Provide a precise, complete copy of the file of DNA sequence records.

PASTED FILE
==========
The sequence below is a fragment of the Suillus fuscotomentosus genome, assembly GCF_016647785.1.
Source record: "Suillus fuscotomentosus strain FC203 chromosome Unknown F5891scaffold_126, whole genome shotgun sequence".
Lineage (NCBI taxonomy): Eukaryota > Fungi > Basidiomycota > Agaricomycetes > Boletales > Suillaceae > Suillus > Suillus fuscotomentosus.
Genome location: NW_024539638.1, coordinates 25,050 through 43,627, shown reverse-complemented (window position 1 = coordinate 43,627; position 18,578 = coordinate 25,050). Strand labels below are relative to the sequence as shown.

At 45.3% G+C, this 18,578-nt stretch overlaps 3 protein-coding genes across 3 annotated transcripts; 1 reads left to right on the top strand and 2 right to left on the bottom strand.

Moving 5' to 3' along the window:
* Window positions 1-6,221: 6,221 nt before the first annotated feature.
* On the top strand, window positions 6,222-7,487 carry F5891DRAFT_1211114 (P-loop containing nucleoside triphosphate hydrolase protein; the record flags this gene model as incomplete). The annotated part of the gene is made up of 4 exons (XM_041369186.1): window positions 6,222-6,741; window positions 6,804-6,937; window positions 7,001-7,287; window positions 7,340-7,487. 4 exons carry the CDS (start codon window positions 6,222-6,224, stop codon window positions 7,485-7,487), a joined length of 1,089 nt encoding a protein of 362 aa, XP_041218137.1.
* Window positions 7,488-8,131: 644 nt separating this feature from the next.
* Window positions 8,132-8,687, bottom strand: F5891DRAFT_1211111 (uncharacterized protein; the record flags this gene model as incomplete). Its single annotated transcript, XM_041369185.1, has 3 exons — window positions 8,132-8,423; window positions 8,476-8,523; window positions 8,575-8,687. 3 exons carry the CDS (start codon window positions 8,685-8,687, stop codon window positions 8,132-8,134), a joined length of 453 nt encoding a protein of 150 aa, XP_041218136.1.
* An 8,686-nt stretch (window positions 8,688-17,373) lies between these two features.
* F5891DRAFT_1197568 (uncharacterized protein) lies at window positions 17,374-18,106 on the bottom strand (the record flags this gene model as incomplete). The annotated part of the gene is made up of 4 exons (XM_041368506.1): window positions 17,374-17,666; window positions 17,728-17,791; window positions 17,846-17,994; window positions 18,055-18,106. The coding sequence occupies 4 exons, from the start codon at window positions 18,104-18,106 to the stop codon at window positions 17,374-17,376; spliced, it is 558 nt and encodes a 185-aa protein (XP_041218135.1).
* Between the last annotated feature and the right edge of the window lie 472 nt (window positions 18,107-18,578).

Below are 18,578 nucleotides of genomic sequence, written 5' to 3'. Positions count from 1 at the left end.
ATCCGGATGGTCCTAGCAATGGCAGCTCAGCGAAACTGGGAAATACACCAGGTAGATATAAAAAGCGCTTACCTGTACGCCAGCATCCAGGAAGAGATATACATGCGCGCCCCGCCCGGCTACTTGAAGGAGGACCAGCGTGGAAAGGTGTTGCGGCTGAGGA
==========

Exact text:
The sequence below is a fragment of the Suillus fuscotomentosus genome, assembly GCF_016647785.1.
Source record: "Suillus fuscotomentosus strain FC203 chromosome Unknown F5891scaffold_126, whole genome shotgun sequence".
Lineage (NCBI taxonomy): Eukaryota > Fungi > Basidiomycota > Agaricomycetes > Boletales > Suillaceae > Suillus > Suillus fuscotomentosus.
Genome location: NW_024539638.1, coordinates 25,050 through 43,627, shown reverse-complemented (window position 1 = coordinate 43,627; position 18,578 = coordinate 25,050). Strand labels below are relative to the sequence as shown.

At 45.3% G+C, this 18,578-nt stretch overlaps 3 protein-coding genes across 3 annotated transcripts; 1 reads left to right on the top strand and 2 right to left on the bottom strand.

Moving 5' to 3' along the window:
* Window positions 1-6,221: 6,221 nt before the first annotated feature.
* On the top strand, window positions 6,222-7,487 carry F5891DRAFT_1211114 (P-loop containing nucleoside triphosphate hydrolase protein; the record flags this gene model as incomplete). The annotated part of the gene is made up of 4 exons (XM_041369186.1): window positions 6,222-6,741; window positions 6,804-6,937; window positions 7,001-7,287; window positions 7,340-7,487. 4 exons carry the CDS (start codon window positions 6,222-6,224, stop codon window positions 7,485-7,487), a joined length of 1,089 nt encoding a protein of 362 aa, XP_041218137.1.
* Window positions 7,488-8,131: 644 nt separating this feature from the next.
* Window positions 8,132-8,687, bottom strand: F5891DRAFT_1211111 (uncharacterized protein; the record flags this gene model as incomplete). Its single annotated transcript, XM_041369185.1, has 3 exons — window positions 8,132-8,423; window positions 8,476-8,523; window positions 8,575-8,687. 3 exons carry the CDS (start codon window positions 8,685-8,687, stop codon window positions 8,132-8,134), a joined length of 453 nt encoding a protein of 150 aa, XP_041218136.1.
* An 8,686-nt stretch (window positions 8,688-17,373) lies between these two features.
* F5891DRAFT_1197568 (uncharacterized protein) lies at window positions 17,374-18,106 on the bottom strand (the record flags this gene model as incomplete). The annotated part of the gene is made up of 4 exons (XM_041368506.1): window positions 17,374-17,666; window positions 17,728-17,791; window positions 17,846-17,994; window positions 18,055-18,106. The coding sequence occupies 4 exons, from the start codon at window positions 18,104-18,106 to the stop codon at window positions 17,374-17,376; spliced, it is 558 nt and encodes a 185-aa protein (XP_041218135.1).
* Between the last annotated feature and the right edge of the window lie 472 nt (window positions 18,107-18,578).

Below are 18,578 nucleotides of genomic sequence, written 5' to 3'. Positions count from 1 at the left end.
ATCCGGATGGTCCTAGCAATGGCAGCTCAGCGAAACTGGGAAATACACCAGGTAGATATAAAAAGCGCTTACCTGTACGCCAGCATCCAGGAAGAGATATACATGCGCGCCCCGCCCGGCTACTTGAAGGAGGACCAGCGTGGAAAGGTGTTGCGGCTGAGGA